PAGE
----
Classic Hollywood Throwback Thursday Featuring Laurence Olivier
If you’ve ever wondered who the greatest actor of the 20th century was, you need look no further than Laurence Olivier.
Not only could he make Shakespeare sound as normal as every day speak, he could do it while breaking your heart, making you go crazy and making you fall in love with him. If you’ve seen his Hamlet, then you know exactly what I’m talking about.
But Olivier wasn’t all about the Shakespeare–in fact there’s so much more to this classic Hollywood star.
Growing up in a strict British home, Laurence was never quite sure he would make it as an actor. But that changed 1927 when at the age of 20 he played the roles of Macbeth and Hamlet. His theater career was further established by his 1928 role in Journey’s End. By that point, Laurence was the pinnacle of British theatrical royalty.
Movies came calling in the mid 1930s, and after a few bit parts, Laurence officially hit mega-stardom as the tortured Heathcliff in 1938’s Wuthering Heights. He followed that up with the one, two, punch of Rebecca and Pride & Prejudice in 1940. Things slowed down a bit after that, and he and second wife Vivien Leigh returned to England to help with the war effort.
But clearly that was just the beginning. Olivier is best known today for the trio of Shakespeare plays he starred in and directed, Henry V in 1944, Hamlet in 1948 and Richard III in 1955. He won an honorary Oscar for his work on Henry V, and the Best Actor Oscar for Hamlet. He was the first actor who directed himself to a Best Actor win.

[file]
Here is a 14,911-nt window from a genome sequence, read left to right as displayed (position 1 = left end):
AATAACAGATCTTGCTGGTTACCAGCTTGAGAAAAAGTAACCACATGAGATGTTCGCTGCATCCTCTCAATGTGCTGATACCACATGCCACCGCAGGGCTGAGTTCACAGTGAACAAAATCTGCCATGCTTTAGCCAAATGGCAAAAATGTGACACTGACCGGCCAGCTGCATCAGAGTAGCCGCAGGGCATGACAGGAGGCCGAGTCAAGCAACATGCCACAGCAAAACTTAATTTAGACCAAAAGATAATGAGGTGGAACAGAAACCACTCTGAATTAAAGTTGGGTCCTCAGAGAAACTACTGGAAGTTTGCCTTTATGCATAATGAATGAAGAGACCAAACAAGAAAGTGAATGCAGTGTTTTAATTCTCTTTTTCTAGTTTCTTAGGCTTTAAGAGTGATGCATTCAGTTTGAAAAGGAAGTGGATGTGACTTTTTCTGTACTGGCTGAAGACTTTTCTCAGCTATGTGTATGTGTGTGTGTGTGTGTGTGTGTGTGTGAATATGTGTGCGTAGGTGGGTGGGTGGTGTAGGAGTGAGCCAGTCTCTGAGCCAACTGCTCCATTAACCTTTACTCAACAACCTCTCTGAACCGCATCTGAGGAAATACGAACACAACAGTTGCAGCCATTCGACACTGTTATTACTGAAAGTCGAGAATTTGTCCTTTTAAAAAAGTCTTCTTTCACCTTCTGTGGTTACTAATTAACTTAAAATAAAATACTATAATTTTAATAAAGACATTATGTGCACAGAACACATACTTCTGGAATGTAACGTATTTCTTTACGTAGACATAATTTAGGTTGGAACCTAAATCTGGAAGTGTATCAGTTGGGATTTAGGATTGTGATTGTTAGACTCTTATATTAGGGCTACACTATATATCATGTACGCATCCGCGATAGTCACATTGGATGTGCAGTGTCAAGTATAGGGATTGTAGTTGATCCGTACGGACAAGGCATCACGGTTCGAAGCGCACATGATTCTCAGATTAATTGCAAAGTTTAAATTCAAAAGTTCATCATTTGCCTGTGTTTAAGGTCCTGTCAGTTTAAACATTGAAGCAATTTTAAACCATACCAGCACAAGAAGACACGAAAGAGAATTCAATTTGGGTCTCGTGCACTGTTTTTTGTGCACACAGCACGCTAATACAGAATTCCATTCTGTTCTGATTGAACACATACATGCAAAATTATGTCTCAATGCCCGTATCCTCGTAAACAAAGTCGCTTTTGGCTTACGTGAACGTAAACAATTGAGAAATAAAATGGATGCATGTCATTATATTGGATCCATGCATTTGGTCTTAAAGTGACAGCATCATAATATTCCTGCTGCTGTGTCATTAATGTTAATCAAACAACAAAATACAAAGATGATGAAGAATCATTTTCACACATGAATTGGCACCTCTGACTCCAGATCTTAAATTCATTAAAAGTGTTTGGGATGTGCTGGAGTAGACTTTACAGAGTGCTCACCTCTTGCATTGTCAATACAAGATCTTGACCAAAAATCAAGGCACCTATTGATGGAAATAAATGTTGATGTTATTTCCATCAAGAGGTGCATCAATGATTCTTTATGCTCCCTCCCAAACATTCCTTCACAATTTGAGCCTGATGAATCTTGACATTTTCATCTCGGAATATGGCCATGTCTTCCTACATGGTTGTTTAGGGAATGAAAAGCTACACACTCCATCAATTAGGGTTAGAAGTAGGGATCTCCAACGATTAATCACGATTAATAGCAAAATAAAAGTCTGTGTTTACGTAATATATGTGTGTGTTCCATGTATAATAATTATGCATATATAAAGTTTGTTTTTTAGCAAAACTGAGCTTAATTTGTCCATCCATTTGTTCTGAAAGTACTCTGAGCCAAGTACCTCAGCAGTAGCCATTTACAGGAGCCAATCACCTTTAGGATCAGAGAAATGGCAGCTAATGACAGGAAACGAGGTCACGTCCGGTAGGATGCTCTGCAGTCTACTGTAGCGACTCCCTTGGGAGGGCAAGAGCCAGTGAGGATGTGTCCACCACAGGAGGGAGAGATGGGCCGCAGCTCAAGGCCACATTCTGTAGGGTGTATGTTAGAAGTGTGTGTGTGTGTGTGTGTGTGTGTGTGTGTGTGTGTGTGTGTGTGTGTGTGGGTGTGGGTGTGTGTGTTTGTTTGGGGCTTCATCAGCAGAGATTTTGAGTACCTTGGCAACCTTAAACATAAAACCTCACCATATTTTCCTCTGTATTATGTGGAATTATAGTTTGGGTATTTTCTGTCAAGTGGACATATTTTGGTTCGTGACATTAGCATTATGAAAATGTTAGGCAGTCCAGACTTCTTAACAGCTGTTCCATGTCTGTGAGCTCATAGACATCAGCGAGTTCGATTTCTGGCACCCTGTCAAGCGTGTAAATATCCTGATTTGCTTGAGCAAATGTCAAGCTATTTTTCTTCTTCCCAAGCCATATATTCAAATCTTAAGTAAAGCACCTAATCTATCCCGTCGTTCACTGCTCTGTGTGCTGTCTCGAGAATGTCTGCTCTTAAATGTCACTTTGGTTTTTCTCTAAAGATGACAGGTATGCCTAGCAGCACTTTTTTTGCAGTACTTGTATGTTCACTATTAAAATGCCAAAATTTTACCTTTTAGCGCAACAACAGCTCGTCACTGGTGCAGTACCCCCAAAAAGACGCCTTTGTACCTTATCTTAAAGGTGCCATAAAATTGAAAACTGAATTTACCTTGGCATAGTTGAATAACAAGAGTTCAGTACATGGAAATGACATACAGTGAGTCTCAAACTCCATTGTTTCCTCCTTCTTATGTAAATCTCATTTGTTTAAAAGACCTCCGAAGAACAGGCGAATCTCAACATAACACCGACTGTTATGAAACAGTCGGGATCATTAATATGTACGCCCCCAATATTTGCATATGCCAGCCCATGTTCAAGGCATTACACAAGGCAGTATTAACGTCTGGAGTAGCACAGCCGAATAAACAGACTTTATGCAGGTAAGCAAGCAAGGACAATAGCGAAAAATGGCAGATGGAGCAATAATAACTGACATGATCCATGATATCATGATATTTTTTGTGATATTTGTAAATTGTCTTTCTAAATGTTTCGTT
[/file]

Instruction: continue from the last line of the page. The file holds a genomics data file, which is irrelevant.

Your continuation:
Olivier spent the rest of his career bouncing between theater, film and television, and generally being amazing in all of it. He received Oscar nominations for The Entertainer (1960), Othello (1965), Sleuth (1972), Marathon Man (1976) and The Boys from Brazil (1978). He received an honorary Oscar in 1979 for his contributions to film.
Perhaps just as interested as his professional life was his private life. Laurence was married to actress Jill Esmond from 1930 to 1940, although the marriage actually ended much earlier when he began an affair with Vivien Leigh. Olivier and Leigh were finally married in 1940, and after countless projects together and plenty of drama, divorced in 1960. After that he married actress Joan Plowright, with whom he had 3 children. They were married until his death in 1989.
For a magical Olivier evening, I recommend Pride & Prejudice (he’s still my favorite Darcy even though the adaptation was ridiculous. See directly above for how handsome he was), Hamlet and The Entertainer. The man bad range and you will be floored by his abilities